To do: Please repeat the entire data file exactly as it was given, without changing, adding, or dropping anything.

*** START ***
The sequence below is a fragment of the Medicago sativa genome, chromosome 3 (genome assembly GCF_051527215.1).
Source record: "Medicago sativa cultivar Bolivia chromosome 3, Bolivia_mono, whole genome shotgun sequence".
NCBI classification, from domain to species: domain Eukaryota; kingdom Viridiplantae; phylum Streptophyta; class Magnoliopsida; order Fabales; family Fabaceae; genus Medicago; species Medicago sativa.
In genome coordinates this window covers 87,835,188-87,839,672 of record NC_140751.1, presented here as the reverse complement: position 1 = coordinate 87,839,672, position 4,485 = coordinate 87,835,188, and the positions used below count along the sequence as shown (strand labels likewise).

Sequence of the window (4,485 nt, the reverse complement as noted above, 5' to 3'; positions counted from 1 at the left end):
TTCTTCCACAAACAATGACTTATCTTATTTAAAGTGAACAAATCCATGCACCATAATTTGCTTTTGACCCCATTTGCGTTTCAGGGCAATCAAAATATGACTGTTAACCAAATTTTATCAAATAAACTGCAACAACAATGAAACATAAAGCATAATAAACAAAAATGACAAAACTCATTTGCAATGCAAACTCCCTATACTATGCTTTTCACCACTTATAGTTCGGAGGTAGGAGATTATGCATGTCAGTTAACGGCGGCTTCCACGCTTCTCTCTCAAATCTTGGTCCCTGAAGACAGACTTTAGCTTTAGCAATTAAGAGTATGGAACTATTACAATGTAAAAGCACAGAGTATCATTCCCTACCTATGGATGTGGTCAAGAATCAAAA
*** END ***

The sequence below is a fragment of the Medicago sativa genome, chromosome 3 (genome assembly GCF_051527215.1).
Source record: "Medicago sativa cultivar Bolivia chromosome 3, Bolivia_mono, whole genome shotgun sequence".
NCBI classification, from domain to species: domain Eukaryota; kingdom Viridiplantae; phylum Streptophyta; class Magnoliopsida; order Fabales; family Fabaceae; genus Medicago; species Medicago sativa.
In genome coordinates this window covers 87,835,188-87,839,672 of record NC_140751.1, presented here as the reverse complement: position 1 = coordinate 87,839,672, position 4,485 = coordinate 87,835,188, and the positions used below count along the sequence as shown (strand labels likewise).

Sequence of the window (4,485 nt, the reverse complement as noted above, 5' to 3'; positions counted from 1 at the left end):
TTCTTCCACAAACAATGACTTATCTTATTTAAAGTGAACAAATCCATGCACCATAATTTGCTTTTGACCCCATTTGCGTTTCAGGGCAATCAAAATATGACTGTTAACCAAATTTTATCAAATAAACTGCAACAACAATGAAACATAAAGCATAATAAACAAAAATGACAAAACTCATTTGCAATGCAAACTCCCTATACTATGCTTTTCACCACTTATAGTTCGGAGGTAGGAGATTATGCATGTCAGTTAACGGCGGCTTCCACGCTTCTCTCTCAAATCTTGGTCCCTGAAGACAGACTTTAGCTTTAGCAATTAAGAGTATGGAACTATTACAATGTAAAAGCACAGAGTATCATTCCCTACCTATGGATGTGGTCAAGAATCAAAA